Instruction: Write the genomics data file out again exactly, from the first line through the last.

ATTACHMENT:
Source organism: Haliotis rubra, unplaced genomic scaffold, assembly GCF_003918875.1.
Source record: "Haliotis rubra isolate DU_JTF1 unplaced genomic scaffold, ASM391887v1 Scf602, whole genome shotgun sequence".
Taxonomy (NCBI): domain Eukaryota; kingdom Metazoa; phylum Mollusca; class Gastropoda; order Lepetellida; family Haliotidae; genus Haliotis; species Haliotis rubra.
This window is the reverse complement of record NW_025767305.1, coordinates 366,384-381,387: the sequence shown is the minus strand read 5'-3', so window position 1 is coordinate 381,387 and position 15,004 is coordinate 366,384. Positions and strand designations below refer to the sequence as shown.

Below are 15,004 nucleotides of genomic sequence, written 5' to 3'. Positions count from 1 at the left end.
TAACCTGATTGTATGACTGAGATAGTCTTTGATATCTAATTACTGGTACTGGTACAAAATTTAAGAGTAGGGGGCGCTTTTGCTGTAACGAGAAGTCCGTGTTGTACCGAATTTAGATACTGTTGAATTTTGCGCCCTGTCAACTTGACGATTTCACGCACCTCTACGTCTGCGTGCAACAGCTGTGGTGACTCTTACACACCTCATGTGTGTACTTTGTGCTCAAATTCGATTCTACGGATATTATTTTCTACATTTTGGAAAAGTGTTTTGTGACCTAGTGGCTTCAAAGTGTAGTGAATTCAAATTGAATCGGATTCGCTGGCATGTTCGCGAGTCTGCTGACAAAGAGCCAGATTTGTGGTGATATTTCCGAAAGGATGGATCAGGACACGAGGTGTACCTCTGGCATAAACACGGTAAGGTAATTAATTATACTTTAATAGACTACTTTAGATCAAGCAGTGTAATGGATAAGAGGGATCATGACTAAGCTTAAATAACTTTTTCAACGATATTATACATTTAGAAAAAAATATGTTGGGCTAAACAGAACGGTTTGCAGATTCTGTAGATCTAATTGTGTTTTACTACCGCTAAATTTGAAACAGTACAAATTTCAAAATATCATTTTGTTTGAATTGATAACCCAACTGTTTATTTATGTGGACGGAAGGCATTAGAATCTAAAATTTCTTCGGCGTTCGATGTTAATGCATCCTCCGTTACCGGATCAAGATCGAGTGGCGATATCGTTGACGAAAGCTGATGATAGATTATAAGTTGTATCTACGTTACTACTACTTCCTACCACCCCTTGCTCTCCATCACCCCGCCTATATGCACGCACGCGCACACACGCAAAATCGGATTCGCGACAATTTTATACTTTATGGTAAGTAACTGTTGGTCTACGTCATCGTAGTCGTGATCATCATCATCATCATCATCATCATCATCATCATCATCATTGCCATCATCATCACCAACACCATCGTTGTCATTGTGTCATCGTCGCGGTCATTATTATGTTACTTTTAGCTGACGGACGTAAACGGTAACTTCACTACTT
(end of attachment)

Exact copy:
Source organism: Haliotis rubra, unplaced genomic scaffold, assembly GCF_003918875.1.
Source record: "Haliotis rubra isolate DU_JTF1 unplaced genomic scaffold, ASM391887v1 Scf602, whole genome shotgun sequence".
Taxonomy (NCBI): domain Eukaryota; kingdom Metazoa; phylum Mollusca; class Gastropoda; order Lepetellida; family Haliotidae; genus Haliotis; species Haliotis rubra.
This window is the reverse complement of record NW_025767305.1, coordinates 366,384-381,387: the sequence shown is the minus strand read 5'-3', so window position 1 is coordinate 381,387 and position 15,004 is coordinate 366,384. Positions and strand designations below refer to the sequence as shown.

Below are 15,004 nucleotides of genomic sequence, written 5' to 3'. Positions count from 1 at the left end.
TAACCTGATTGTATGACTGAGATAGTCTTTGATATCTAATTACTGGTACTGGTACAAAATTTAAGAGTAGGGGGCGCTTTTGCTGTAACGAGAAGTCCGTGTTGTACCGAATTTAGATACTGTTGAATTTTGCGCCCTGTCAACTTGACGATTTCACGCACCTCTACGTCTGCGTGCAACAGCTGTGGTGACTCTTACACACCTCATGTGTGTACTTTGTGCTCAAATTCGATTCTACGGATATTATTTTCTACATTTTGGAAAAGTGTTTTGTGACCTAGTGGCTTCAAAGTGTAGTGAATTCAAATTGAATCGGATTCGCTGGCATGTTCGCGAGTCTGCTGACAAAGAGCCAGATTTGTGGTGATATTTCCGAAAGGATGGATCAGGACACGAGGTGTACCTCTGGCATAAACACGGTAAGGTAATTAATTATACTTTAATAGACTACTTTAGATCAAGCAGTGTAATGGATAAGAGGGATCATGACTAAGCTTAAATAACTTTTTCAACGATATTATACATTTAGAAAAAAATATGTTGGGCTAAACAGAACGGTTTGCAGATTCTGTAGATCTAATTGTGTTTTACTACCGCTAAATTTGAAACAGTACAAATTTCAAAATATCATTTTGTTTGAATTGATAACCCAACTGTTTATTTATGTGGACGGAAGGCATTAGAATCTAAAATTTCTTCGGCGTTCGATGTTAATGCATCCTCCGTTACCGGATCAAGATCGAGTGGCGATATCGTTGACGAAAGCTGATGATAGATTATAAGTTGTATCTACGTTACTACTACTTCCTACCACCCCTTGCTCTCCATCACCCCGCCTATATGCACGCACGCGCACACACGCAAAATCGGATTCGCGACAATTTTATACTTTATGGTAAGTAACTGTTGGTCTACGTCATCGTAGTCGTGATCATCATCATCATCATCATCATCATCATCATCATCATCATTGCCATCATCATCACCAACACCATCGTTGTCATTGTGTCATCGTCGCGGTCATTATTATGTTACTTTTAGCTGACGGACGTAAACGGTAACTTCACTACTT